Add 100 mg of drug "A" to a fish tank filled with water. Take a sample after mixing is complete. Result: The measured concentration of the drug in the water is 10 mg/l (10 μg/ml). This example assumes that the drug remains in solution in the water and is not attracted to glass (gravel, decorations, plants, etc.). 

The "apparent" volume of the tank is calculated as: V_{z} = Amount ÷ concentration
V_{z} = 100 mg ÷ 10 mg/liter = 10 liters 

Add 100 mg of a drug "B" to the same 10 liter fish tank filled with water. Take a sample is taken after mixing is complete and equillibrium with other aquarium components is reached. This example assumes that the drug leaves the water because it binds to glass (gravel, decorations, plants, etc.). 

The "apparent" volume of the tank is calculated as: V_{z} = Amount ÷ concentration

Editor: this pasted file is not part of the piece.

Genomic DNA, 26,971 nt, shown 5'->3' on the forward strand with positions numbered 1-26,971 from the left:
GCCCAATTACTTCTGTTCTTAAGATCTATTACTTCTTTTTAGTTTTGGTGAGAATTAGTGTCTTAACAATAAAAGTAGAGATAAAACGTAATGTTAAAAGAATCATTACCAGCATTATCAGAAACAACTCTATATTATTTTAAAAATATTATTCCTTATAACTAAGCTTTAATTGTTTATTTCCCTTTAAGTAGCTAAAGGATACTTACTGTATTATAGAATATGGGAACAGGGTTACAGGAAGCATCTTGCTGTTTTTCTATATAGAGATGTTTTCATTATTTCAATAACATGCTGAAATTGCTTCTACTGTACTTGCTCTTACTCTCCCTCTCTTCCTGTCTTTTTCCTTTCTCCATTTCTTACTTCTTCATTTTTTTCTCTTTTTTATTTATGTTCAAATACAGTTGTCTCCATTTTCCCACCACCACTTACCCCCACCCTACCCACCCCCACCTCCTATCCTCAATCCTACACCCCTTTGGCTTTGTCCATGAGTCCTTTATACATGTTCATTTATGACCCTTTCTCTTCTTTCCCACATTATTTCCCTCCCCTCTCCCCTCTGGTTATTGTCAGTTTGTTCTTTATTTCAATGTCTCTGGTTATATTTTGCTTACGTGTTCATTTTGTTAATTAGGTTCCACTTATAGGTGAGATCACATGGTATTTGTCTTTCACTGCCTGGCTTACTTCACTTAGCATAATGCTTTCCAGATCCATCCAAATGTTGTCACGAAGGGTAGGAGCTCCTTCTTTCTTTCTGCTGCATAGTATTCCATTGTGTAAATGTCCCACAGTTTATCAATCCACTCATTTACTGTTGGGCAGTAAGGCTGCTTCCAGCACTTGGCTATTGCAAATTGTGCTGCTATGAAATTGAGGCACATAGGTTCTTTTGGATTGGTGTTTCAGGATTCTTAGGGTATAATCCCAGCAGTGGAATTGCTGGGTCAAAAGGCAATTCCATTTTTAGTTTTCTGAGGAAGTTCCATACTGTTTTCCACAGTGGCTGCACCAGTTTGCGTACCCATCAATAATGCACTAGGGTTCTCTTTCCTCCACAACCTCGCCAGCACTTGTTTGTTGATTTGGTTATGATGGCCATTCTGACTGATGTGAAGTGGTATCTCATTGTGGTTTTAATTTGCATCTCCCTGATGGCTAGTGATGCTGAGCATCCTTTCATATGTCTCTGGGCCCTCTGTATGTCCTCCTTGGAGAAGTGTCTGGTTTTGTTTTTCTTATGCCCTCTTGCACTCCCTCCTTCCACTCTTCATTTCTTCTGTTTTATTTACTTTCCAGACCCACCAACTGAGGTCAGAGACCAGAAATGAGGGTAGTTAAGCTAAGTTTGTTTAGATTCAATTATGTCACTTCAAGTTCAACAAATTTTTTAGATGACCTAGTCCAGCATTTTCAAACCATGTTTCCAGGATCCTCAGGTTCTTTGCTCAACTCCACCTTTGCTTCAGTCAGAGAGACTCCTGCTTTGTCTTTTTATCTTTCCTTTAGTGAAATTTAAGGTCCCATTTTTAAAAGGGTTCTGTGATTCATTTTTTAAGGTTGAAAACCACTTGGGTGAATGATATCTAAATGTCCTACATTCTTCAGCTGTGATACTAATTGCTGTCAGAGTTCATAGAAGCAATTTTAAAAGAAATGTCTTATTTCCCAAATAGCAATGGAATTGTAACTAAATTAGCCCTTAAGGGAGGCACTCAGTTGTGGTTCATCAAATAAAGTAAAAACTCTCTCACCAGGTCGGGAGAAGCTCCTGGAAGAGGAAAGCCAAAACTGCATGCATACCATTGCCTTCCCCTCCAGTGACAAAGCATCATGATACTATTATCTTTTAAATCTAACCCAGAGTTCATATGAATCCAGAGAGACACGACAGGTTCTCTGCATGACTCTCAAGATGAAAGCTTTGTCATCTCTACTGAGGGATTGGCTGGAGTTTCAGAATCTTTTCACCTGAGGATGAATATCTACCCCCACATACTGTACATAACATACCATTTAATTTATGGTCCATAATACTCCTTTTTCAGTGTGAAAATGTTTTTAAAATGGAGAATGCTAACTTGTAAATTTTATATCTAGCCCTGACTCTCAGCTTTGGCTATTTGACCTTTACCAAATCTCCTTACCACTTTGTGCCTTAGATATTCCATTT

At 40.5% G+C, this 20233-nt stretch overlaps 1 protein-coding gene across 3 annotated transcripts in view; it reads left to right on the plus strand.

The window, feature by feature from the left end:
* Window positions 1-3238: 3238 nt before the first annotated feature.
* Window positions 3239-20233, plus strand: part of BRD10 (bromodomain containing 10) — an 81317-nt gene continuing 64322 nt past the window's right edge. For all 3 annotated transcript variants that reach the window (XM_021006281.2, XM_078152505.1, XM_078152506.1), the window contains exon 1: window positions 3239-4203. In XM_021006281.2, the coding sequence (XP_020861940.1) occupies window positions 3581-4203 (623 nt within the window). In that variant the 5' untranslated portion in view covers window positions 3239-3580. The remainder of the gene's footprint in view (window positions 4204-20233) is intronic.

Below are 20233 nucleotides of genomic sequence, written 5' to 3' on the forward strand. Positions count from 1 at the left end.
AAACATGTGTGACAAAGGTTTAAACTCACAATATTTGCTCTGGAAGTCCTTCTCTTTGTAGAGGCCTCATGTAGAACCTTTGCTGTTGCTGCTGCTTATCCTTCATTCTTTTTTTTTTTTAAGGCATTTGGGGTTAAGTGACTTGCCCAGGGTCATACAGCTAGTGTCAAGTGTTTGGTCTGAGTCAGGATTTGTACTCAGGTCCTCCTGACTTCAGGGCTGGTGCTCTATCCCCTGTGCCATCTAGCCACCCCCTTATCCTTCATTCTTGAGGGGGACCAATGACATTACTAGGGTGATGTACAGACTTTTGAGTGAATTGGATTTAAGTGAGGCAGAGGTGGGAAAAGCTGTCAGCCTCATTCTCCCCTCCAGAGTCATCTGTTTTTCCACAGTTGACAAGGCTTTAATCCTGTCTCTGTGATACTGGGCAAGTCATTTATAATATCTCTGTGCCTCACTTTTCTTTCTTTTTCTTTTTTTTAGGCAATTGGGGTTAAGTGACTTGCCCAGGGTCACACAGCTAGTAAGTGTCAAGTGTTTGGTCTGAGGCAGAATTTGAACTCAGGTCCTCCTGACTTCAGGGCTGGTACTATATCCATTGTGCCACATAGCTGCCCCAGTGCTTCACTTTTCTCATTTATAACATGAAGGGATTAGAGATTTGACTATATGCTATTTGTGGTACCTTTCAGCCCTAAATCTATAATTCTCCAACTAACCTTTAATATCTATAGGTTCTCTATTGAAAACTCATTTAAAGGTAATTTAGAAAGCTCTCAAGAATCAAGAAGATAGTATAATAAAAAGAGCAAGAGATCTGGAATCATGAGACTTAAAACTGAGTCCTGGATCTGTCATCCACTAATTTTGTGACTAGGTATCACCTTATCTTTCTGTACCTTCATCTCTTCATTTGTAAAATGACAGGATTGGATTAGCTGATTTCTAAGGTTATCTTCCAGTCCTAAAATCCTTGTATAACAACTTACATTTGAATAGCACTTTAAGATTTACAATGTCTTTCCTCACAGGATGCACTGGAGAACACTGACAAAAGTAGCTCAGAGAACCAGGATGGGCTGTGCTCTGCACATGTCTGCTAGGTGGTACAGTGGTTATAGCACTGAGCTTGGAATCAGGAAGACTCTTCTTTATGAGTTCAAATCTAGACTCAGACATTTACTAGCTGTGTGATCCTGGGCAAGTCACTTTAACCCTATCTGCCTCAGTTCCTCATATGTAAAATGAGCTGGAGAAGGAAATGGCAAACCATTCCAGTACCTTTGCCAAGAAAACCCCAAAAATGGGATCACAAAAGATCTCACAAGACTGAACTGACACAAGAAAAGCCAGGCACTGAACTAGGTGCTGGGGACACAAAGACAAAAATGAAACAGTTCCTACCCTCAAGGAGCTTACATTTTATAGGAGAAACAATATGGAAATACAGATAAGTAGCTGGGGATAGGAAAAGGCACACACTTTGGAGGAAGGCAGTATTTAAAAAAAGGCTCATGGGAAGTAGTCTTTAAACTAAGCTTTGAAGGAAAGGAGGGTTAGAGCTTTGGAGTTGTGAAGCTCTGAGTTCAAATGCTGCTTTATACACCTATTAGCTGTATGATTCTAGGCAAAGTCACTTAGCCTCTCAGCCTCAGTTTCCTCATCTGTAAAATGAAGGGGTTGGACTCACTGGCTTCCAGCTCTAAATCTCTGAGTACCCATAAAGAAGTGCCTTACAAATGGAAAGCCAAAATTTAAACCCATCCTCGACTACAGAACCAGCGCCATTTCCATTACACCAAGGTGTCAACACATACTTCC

V_{z} = 100 mg ÷ 1 mg/liter = 100 liters 

Determining the "pharmacokinetics" of a fish tank. Units in this example assume that the "fish tank" represents one kilogram of body weight. The dose of drug is 100 mg/kg, the volume of distribution is 1 liter/kg. Values for organ flow (Q) and extraction efficiency (E) are characteristics of a specific filter hung on the tank. Samples are collected at the times reported in the figure and concentrations of drug are determined as the filter clears the drug from the tank. 


Drug concentrations vs time 
Arithmetic plot

SemiLogarithmic plot

Pharmacokinetic constants for this fish tank experiment are: l_{z} = 0.0693 hrs^{1}, V_{z} = 1 liter/kg, Dose = 100 mg, T_{1/2} = 10 hrs, C_{lt} = 0.0693 liters/kg/hr